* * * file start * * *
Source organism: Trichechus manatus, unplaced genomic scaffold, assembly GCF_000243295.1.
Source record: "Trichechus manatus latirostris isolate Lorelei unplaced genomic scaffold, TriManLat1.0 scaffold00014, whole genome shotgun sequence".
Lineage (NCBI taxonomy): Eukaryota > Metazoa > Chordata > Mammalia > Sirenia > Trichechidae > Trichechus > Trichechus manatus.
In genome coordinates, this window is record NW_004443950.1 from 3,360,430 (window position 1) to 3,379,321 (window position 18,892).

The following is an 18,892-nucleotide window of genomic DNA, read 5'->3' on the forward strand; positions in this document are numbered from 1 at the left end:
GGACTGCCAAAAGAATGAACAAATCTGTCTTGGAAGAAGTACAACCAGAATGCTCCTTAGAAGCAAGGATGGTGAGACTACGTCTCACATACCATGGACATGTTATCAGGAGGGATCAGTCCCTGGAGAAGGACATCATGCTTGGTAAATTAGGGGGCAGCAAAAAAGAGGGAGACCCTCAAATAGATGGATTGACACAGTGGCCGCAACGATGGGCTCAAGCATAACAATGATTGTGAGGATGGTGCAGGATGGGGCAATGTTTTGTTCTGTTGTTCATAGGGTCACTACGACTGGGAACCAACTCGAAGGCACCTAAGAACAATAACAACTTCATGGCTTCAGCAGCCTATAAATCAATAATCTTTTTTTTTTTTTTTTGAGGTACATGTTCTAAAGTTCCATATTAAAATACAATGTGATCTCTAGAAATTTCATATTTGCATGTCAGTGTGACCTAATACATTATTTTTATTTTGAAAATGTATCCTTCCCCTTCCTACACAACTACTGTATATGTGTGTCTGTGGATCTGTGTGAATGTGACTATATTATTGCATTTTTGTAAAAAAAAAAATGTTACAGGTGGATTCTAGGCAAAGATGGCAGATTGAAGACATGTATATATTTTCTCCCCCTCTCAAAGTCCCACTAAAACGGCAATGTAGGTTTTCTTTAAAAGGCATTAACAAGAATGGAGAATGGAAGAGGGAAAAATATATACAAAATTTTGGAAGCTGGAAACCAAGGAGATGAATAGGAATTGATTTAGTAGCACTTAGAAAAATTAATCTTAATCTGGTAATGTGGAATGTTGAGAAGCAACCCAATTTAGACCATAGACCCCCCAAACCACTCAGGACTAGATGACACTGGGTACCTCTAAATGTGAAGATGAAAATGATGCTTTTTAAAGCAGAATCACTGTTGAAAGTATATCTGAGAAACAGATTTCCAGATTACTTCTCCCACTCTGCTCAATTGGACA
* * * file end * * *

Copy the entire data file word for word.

Source organism: Trichechus manatus, unplaced genomic scaffold, assembly GCF_000243295.1.
Source record: "Trichechus manatus latirostris isolate Lorelei unplaced genomic scaffold, TriManLat1.0 scaffold00014, whole genome shotgun sequence".
Lineage (NCBI taxonomy): Eukaryota > Metazoa > Chordata > Mammalia > Sirenia > Trichechidae > Trichechus > Trichechus manatus.
In genome coordinates, this window is record NW_004443950.1 from 3,360,430 (window position 1) to 3,379,321 (window position 18,892).

The following is an 18,892-nucleotide window of genomic DNA, read 5'->3' on the forward strand; positions in this document are numbered from 1 at the left end:
GGACTGCCAAAAGAATGAACAAATCTGTCTTGGAAGAAGTACAACCAGAATGCTCCTTAGAAGCAAGGATGGTGAGACTACGTCTCACATACCATGGACATGTTATCAGGAGGGATCAGTCCCTGGAGAAGGACATCATGCTTGGTAAATTAGGGGGCAGCAAAAAAGAGGGAGACCCTCAAATAGATGGATTGACACAGTGGCCGCAACGATGGGCTCAAGCATAACAATGATTGTGAGGATGGTGCAGGATGGGGCAATGTTTTGTTCTGTTGTTCATAGGGTCACTACGACTGGGAACCAACTCGAAGGCACCTAAGAACAATAACAACTTCATGGCTTCAGCAGCCTATAAATCAATAATCTTTTTTTTTTTTTTTTGAGGTACATGTTCTAAAGTTCCATATTAAAATACAATGTGATCTCTAGAAATTTCATATTTGCATGTCAGTGTGACCTAATACATTATTTTTATTTTGAAAATGTATCCTTCCCCTTCCTACACAACTACTGTATATGTGTGTCTGTGGATCTGTGTGAATGTGACTATATTATTGCATTTTTGTAAAAAAAAAAATGTTACAGGTGGATTCTAGGCAAAGATGGCAGATTGAAGACATGTATATATTTTCTCCCCCTCTCAAAGTCCCACTAAAACGGCAATGTAGGTTTTCTTTAAAAGGCATTAACAAGAATGGAGAATGGAAGAGGGAAAAATATATACAAAATTTTGGAAGCTGGAAACCAAGGAGATGAATAGGAATTGATTTAGTAGCACTTAGAAAAATTAATCTTAATCTGGTAATGTGGAATGTTGAGAAGCAACCCAATTTAGACCATAGACCCCCCAAACCACTCAGGACTAGATGACACTGGGTACCTCTAAATGTGAAGATGAAAATGATGCTTTTTAAAGCAGAATCACTGTTGAAAGTATATCTGAGAAACAGATTTCCAGATTACTTCTCCCACTCTGCTCAATTGGACA